Naval History Magazine, Dec. 2012
From the 1920s into World War II several nations developed high-performance floatplane aircraft. Indeed, some were among the fastest aircraft of their time. During World War II, the British evaluated float configurations with several versions of the famed Supermarine Spitfire fighter, and the U.S. Navy fitted a single Grumman F4F-3 Wildcat with floats. But only Japan pursued large-scale operational floatplane fighters during the war, primarily with the Nakajima A6M2-N Rufe, a variant of the Mitsubishi A6M Zero, or Zeke.
After the war the British developed a flying-boat fighter, the turbojet-powered Saunders-Roe SR.A/1. 1 And the U.S. Navy undertook development of a supersonic “water-based” fighter, the Convair F2Y Seadart. 2
Convair had previously produced several successful seaplanes, most notably the PBY Catalina flying boat. That aircraft—produced in larger numbers than any other seaplane by any country—was flown in every theater of World War II by the United States and several other nations. But the company had limited turbojet and fighter experience. However, Convair’s Hydrodynamic Laboratory was exploring several subsonic seaplane concepts, some given the project name Skate. At the time, the U.S. Navy was considering advanced seaplanes for a number of roles—cargo, strike, minelaying, reconnaissance, patrol, and fighter. Fitting a fighter with floats—or using the British flying-boat configuration—would introduce considerable drag on the aircraft. Convair engineers conceived a plan to employ retractable hydro-skis for waterborne operations.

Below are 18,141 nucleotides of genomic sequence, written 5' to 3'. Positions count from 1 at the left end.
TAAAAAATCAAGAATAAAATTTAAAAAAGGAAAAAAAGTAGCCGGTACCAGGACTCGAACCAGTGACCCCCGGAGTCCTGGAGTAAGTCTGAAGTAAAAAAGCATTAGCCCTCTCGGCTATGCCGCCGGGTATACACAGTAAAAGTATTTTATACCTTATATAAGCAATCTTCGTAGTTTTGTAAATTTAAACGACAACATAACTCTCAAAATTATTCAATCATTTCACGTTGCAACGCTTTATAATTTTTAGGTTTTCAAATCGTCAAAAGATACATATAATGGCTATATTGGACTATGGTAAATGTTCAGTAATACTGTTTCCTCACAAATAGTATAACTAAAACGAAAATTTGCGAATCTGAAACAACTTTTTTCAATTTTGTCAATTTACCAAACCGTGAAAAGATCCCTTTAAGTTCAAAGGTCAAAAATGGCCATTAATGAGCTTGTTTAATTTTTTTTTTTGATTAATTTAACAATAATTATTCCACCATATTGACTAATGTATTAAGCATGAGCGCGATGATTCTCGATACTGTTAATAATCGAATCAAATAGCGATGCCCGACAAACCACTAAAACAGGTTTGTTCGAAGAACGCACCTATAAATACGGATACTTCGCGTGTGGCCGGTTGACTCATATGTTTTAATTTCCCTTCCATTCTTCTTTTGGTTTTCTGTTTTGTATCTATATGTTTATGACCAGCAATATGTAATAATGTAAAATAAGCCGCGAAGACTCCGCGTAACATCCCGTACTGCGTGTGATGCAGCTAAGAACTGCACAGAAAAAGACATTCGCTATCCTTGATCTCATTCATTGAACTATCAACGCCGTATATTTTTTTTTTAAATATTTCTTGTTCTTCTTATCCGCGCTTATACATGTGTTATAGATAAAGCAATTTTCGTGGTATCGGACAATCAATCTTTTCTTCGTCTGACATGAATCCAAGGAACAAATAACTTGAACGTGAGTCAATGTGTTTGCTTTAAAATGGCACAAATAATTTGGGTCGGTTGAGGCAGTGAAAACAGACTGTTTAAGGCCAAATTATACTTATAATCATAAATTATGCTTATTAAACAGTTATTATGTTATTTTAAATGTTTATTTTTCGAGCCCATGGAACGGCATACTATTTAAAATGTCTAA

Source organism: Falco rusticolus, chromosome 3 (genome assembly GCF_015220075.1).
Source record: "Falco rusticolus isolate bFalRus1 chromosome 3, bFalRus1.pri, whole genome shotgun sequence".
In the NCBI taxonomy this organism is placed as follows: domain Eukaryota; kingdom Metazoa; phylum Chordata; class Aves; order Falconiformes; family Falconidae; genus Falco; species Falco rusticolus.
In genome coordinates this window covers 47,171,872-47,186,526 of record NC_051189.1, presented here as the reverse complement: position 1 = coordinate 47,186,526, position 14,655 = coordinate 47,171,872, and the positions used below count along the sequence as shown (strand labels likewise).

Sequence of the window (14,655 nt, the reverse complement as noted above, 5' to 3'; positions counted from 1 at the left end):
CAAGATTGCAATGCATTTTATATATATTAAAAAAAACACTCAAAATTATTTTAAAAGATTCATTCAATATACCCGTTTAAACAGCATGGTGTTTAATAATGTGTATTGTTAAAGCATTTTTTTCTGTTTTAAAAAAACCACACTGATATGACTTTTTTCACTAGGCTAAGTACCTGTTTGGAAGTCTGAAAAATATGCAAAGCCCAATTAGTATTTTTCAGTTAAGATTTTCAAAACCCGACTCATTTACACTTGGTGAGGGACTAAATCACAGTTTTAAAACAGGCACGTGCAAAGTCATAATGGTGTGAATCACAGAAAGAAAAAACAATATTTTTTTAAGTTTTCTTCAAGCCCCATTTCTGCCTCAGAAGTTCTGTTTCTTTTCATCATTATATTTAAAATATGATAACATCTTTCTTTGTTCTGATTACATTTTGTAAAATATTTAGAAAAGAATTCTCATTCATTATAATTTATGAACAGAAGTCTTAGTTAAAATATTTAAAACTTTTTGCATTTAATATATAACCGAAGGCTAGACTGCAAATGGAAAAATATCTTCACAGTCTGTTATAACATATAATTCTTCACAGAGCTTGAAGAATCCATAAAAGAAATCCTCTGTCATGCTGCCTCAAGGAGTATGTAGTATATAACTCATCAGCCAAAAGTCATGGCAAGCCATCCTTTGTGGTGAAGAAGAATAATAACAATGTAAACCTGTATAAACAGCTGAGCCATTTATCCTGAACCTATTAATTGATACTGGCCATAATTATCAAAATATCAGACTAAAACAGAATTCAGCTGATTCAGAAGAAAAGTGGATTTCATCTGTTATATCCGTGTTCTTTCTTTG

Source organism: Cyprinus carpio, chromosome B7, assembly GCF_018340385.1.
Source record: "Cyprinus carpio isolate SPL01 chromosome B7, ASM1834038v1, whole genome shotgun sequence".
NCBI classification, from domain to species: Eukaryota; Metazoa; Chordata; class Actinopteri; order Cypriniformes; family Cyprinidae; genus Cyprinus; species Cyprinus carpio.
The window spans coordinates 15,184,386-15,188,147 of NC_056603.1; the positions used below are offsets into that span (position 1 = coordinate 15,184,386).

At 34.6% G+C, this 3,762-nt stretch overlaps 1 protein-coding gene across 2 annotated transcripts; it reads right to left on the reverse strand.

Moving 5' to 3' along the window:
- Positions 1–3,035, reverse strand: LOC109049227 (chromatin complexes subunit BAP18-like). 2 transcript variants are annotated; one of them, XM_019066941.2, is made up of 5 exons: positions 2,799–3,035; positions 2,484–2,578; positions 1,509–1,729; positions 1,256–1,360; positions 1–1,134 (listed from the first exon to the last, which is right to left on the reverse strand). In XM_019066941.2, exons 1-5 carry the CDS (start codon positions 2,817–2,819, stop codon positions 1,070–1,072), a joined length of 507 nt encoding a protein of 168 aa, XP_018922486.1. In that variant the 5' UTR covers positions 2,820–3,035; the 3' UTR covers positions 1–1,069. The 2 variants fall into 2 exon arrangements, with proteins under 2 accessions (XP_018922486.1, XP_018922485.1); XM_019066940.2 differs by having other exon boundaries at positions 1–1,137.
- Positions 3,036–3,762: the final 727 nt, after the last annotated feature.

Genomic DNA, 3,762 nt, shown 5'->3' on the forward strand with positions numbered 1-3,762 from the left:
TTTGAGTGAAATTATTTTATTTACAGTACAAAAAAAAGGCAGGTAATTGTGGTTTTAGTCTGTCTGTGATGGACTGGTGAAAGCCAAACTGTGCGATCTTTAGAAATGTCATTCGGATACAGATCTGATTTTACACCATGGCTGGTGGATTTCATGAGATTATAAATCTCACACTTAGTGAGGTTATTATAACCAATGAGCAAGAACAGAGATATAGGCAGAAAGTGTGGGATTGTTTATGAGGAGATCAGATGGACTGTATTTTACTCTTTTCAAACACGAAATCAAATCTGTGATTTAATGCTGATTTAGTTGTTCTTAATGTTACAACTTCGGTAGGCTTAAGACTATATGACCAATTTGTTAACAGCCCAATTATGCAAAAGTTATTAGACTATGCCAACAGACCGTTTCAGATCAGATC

The Navy awarded Convair a contract for two XF2Y-1 prototype aircraft in January 1951. The first test flight occurred on 9 April 1953, in San Diego Bay, with the company’s E. D. “Sam” Shannon at the controls.